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As usual, the problem is one of definition. Namely, what makes the device 'D' more "genuine" than a PC run by some ill-intentioned individual ? If you get down to it, you will say something like: device D is genuine because that's the true piece of tangible hardware, the accumulation of atoms which came out from the factory. This is fine as far as definition ...


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To expand on Stefan's answer: I would also ensure that the certificate used for signing is different than the one used for encryption, as well as different from the one the TLS (I hope you aren't still using SSL) is using to secure the communications channel. In other words... A unique certificate for each thing.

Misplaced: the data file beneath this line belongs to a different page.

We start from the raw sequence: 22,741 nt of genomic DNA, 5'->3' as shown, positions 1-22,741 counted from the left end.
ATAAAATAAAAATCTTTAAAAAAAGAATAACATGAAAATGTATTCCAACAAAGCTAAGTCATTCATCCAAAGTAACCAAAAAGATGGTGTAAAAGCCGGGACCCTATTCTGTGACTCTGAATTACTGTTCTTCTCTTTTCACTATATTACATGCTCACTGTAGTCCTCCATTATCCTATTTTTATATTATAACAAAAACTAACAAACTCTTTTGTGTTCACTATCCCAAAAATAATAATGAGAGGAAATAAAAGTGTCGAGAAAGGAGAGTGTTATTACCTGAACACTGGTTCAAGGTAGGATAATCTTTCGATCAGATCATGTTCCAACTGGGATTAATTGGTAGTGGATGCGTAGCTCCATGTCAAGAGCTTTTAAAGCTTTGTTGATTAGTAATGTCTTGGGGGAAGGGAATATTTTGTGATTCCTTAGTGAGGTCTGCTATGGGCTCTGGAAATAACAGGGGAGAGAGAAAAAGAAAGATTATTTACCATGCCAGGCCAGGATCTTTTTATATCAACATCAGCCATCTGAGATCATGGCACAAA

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It is not specified that the certificates for two idps must be unique. As far as I know you dont even have to have a certificate. But its recommended.


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There is a way to do this via Google's Native Client. However, executables have to be compiled for this environment explicitely. It is difficult to achieve otherwise (i.e. without a sandbox). DEP can't do this for you, as it only prevents memory segments without the executable flag from being executed. Just think of reading the CPUID, which is a simple ...


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Hardware enforced DEP may be able to prevent, unsure about returning false values


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This is an old question, but I've had occasion to look into this question and decided to at least look into what some and CSRF libraries use by default and my results are as follows: Django : 32 random characters from the set [a-zA-Z0-9] : 190.53 bits of entropy Ruby on Rails : 32 bytes of entropy (encoded as base64) : 256 bits of entropy Spring Security : ...



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